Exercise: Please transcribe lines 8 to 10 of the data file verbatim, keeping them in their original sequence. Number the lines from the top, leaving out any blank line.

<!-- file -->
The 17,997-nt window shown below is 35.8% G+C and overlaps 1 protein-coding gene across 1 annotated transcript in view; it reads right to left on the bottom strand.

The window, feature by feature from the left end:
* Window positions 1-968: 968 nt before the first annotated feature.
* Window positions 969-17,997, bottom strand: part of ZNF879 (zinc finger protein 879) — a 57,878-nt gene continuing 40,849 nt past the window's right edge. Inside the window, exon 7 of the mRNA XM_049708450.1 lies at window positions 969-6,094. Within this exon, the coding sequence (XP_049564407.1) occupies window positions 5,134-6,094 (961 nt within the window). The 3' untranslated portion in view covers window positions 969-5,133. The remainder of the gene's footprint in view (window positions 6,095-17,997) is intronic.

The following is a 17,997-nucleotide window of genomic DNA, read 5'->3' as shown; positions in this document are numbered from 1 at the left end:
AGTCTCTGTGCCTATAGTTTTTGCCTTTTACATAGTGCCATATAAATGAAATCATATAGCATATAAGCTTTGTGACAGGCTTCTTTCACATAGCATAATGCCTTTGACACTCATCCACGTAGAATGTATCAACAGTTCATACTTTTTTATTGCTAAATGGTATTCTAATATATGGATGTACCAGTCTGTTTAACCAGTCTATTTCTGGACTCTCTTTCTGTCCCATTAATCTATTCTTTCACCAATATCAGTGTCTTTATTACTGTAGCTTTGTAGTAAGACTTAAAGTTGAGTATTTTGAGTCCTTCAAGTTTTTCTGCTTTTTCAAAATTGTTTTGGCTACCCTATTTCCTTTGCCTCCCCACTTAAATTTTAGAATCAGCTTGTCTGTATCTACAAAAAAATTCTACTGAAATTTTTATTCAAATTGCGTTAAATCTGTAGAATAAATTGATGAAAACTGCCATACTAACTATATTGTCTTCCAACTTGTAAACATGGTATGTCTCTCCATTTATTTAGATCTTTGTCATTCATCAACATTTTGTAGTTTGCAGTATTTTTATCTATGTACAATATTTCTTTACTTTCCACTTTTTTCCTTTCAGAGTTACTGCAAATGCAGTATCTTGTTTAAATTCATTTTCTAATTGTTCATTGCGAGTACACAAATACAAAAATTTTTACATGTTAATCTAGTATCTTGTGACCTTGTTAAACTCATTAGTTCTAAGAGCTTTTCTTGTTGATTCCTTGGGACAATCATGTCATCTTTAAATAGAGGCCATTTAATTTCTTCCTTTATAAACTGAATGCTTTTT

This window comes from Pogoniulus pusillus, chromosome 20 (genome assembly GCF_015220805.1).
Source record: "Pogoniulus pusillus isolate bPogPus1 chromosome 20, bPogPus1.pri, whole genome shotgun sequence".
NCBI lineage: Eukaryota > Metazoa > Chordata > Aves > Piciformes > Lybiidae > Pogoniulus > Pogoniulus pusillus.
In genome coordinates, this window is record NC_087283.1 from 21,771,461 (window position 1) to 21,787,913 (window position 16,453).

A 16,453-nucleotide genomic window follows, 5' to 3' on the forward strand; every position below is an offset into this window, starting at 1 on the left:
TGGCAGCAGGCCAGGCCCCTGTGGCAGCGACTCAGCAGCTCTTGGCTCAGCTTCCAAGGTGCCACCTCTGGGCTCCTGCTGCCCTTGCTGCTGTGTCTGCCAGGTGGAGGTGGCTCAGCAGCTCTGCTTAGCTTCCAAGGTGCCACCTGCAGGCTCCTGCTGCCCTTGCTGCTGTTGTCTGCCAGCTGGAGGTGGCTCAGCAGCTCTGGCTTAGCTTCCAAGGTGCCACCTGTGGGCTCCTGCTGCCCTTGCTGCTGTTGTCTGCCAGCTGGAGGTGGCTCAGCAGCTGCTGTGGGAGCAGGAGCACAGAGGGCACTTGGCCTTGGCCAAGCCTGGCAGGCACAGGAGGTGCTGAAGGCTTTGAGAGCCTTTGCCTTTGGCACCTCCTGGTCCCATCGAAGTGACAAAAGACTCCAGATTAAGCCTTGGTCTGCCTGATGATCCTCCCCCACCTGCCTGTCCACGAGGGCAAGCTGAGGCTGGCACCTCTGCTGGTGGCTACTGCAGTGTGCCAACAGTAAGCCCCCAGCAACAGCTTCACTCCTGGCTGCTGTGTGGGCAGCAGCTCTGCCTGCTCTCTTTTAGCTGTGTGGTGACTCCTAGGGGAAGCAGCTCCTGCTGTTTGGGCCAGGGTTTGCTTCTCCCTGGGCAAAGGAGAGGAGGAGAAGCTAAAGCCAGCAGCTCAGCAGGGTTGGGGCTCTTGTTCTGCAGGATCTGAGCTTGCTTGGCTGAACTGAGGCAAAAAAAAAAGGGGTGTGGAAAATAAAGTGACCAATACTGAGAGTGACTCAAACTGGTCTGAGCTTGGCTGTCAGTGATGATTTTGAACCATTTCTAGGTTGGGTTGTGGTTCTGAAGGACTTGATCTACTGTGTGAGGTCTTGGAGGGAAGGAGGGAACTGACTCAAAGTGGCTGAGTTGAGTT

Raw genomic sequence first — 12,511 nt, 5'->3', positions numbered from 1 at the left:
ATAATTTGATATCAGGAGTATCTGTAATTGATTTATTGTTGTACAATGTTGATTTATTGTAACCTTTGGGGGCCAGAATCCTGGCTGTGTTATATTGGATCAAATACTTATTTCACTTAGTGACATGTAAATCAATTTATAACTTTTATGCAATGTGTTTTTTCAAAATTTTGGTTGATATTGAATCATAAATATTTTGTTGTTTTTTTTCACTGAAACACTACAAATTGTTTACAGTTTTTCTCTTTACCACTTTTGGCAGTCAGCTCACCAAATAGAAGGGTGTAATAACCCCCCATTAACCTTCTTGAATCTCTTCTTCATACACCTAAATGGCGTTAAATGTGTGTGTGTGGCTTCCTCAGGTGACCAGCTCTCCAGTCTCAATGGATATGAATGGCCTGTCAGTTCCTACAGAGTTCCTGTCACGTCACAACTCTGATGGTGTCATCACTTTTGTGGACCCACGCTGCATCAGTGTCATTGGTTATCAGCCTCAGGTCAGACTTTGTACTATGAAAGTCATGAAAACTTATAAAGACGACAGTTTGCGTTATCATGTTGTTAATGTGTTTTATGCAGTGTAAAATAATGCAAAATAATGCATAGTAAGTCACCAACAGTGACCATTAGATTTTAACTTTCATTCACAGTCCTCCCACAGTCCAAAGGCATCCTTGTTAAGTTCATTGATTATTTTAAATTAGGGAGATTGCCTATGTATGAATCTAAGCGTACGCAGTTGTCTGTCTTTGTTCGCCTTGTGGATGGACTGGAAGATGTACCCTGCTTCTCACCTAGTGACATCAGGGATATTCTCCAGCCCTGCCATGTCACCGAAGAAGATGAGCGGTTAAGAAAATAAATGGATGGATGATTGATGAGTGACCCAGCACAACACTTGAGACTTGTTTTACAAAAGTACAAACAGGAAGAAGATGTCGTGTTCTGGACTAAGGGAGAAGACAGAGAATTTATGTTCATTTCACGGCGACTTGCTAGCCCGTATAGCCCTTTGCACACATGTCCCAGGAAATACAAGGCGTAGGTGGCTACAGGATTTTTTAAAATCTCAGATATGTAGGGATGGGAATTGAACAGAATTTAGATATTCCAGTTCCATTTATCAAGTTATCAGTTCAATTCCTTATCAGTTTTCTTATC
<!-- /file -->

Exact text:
Source record: "Pogoniulus pusillus isolate bPogPus1 chromosome 20, bPogPus1.pri, whole genome shotgun sequence".
NCBI lineage: Eukaryota > Metazoa > Chordata > Aves > Piciformes > Lybiidae > Pogoniulus > Pogoniulus pusillus.
In genome coordinates, this window is record NC_087283.1 from 21,771,461 (window position 1) to 21,787,913 (window position 16,453).